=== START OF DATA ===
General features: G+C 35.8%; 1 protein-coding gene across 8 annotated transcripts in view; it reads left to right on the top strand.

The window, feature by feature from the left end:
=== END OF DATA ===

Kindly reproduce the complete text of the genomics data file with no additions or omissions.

General features: G+C 35.8%; 1 protein-coding gene across 8 annotated transcripts in view; it reads left to right on the top strand.

The window, feature by feature from the left end: